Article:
I have been sitting on this interview for a few weeks now I had so many things to sample from them! I could have just done a stand alone taste test but that is not how these products will be used. They will be incorporated into dishes or used as a dressing or accompaniment and want to try them as intended. My conclusion is good! I will be including a number of the products in future posts so this article acts a overview.
The range of vinegars I tried comprised of:-
Sweet Spiced Blackberry
9 year old Sweet Plum
Each one of these worked well as a salad dressing when combined with rapeseed oil from Kentish Oils. I particularly liked a salad I made with beef and beetroots to which I added the horseradish dressing. It was delicious! I found the key was to think laterally and how to replace an ingredient with one of the vinegars. One suggestion they make is too top ice cream with it which is an evolution of balsamic vinegar with ice cream and strawberries. The obvious choice here was the 9 year old plum being a bit thicker in consistency. It worked really well providing a balance to the ice cream with its acidity and it’s own sweetness. I found it to be quite moorish.
The sauces/dips provided an interesting range to choose from. The tomato chilli sauce was very mild so excellent for those who are not that keen on hot foods but still want a slight amount of heat to be evident. The red salsa had a pleasant acidity in contrast to the rich tomato and plum which had a lovely sweetness running through. Perhaps my favourite was the tomato jam which I enjoyed with a chicken, chorizo and chilli frittata. The sweetness mellowed the heat of the chilli perfectly and was a great combination.
Finally I was onto the heritage picked onions, ginger pickled pears and spiced picked pears. A ploughman’s is suggested on the jar for the onions whilst the pear jar recommends cheese and charcuterie so it was a pretty easy decision to make a long over due ploughman’s. The picked onions are heritage for a reason as they are just as I remember being very strong and powerful. None of this lightly flavoured and spiced varieties you tend to find these days here! The pears acted as a beautiful balance to this and also to the Colliers Miners Cheddar that I had in the fridge. This is a recent release and offers a strongly flavoured cheddar available in your supermarket.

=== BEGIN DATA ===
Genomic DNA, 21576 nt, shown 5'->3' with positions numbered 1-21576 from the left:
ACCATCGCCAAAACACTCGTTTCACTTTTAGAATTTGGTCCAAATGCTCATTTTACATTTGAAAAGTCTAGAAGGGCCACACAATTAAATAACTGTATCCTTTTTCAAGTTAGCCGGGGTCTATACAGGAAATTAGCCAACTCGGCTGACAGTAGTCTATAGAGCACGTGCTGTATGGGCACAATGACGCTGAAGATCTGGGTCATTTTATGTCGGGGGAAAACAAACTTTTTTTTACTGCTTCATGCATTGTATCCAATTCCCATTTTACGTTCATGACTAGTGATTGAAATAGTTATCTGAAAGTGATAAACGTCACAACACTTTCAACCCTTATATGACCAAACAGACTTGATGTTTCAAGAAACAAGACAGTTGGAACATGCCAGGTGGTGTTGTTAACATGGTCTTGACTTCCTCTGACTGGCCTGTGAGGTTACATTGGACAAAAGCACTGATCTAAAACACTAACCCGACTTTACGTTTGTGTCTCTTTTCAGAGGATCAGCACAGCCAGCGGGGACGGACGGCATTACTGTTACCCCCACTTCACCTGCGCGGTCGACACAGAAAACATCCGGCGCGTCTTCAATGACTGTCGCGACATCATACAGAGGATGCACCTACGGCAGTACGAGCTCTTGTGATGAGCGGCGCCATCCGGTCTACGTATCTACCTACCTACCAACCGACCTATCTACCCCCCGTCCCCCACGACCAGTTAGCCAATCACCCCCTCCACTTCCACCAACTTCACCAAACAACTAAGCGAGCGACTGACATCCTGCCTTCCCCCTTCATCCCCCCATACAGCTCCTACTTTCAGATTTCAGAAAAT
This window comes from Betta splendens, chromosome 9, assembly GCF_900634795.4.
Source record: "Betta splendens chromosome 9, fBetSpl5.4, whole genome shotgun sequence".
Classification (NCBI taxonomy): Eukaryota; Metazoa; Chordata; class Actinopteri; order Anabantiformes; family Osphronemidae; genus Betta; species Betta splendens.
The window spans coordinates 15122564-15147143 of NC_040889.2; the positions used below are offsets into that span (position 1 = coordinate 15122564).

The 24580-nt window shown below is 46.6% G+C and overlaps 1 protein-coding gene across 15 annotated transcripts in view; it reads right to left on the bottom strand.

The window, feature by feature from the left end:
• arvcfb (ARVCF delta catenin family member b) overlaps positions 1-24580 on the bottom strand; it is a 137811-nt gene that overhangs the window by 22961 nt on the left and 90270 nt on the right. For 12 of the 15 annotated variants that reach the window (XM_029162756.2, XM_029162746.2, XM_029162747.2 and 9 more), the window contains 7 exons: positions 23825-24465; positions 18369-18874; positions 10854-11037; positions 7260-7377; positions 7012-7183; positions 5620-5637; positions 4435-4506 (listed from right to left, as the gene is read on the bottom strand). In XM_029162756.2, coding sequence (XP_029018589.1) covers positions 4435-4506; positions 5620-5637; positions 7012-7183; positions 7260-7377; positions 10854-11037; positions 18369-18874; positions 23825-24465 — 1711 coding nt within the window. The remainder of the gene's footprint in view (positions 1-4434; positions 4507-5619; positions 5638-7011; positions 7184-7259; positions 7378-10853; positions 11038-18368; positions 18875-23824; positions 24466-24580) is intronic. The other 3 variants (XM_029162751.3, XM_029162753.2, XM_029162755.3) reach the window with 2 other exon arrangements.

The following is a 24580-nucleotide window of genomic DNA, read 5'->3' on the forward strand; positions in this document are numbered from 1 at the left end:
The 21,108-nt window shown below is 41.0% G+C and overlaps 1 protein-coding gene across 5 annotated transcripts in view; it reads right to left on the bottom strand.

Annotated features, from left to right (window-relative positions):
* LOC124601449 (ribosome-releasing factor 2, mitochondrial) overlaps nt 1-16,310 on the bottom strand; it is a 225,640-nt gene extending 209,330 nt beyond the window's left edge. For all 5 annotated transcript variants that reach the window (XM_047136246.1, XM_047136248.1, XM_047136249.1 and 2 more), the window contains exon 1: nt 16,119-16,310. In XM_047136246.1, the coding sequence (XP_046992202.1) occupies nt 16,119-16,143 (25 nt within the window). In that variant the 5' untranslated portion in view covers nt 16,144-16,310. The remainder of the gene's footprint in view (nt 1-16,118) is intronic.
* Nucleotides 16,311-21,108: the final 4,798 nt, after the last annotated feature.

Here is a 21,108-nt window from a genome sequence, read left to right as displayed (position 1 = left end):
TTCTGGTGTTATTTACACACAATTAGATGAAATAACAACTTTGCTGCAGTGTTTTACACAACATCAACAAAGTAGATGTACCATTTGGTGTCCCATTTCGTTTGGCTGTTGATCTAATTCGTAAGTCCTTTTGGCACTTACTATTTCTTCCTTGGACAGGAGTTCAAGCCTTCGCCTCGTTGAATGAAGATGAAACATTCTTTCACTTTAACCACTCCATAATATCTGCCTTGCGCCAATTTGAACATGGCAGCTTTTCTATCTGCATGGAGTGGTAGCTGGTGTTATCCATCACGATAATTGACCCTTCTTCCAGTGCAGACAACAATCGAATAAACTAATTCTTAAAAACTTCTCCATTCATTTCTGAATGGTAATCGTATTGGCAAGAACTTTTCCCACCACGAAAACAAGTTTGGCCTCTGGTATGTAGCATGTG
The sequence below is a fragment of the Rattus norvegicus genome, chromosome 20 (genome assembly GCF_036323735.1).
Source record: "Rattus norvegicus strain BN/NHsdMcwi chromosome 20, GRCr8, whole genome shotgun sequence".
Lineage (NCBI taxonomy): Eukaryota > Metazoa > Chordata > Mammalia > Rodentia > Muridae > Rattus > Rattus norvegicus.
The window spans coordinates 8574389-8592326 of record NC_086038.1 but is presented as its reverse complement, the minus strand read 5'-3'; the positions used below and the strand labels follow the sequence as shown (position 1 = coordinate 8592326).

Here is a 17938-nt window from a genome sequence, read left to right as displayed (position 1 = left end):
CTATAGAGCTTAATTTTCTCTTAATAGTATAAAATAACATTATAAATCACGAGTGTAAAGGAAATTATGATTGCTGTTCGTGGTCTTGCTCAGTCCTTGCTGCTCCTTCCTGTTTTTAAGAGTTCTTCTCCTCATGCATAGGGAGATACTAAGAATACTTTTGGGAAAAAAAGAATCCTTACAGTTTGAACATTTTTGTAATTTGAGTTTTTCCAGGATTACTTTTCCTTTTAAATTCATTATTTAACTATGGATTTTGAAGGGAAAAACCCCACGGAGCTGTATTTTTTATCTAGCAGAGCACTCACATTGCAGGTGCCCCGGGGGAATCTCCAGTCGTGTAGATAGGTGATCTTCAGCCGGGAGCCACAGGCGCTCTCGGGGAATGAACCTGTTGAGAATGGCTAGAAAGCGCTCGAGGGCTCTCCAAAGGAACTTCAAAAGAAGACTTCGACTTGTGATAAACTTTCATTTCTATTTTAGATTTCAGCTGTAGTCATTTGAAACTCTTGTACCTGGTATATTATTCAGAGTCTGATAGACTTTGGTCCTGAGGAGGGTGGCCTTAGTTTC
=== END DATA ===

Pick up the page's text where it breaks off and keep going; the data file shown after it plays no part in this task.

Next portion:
Do you have any quirky stories you can share?
One such comes to mind. It was when we first used a ” Vinegar Mother ” to make our Plum Vinegar. We inoculated the batch of plum with spores we had obtained from the wild as there was and perhaps still isn’t anywhere you can obtain them commercially. We waited for them to take and the Mother to grow not quite sure what it might look like as it’s appearance in a liquid is totally different to what it looks like on plums on the tree. After some weeks we took a look at the batch to find a rather unpleasant looking mass of leathery slime the same colour as the plums floating in the liquid. Our first instinct was to throw the batch out assuming it had gone wrong, however upon trying the liquid beneath with some trepidation we discovered that it had indeed turned into Plum Vinegar, further tests on acidity levels confirmed that our taste buds were right. We had indeed created our first batch of Plum Vinegar.
Tell me about how you started up.
We started the business in August 2005 using what cooking utensils we already had in our kitchen and some ten litre plastic buckets with lids we purchased to ” grow ” the Vinegars in. We had been making the Fruit Vinegars for several years before for use in our home recipes. It took us until October that year for the first vinegars to be ready to try out on the public, which we did at the Farmers Market at Earsham Hall in Suffolk. The vinegars were initially packaged in rather plain looking Opera bottles, which looked like a pop bottle with a cork top.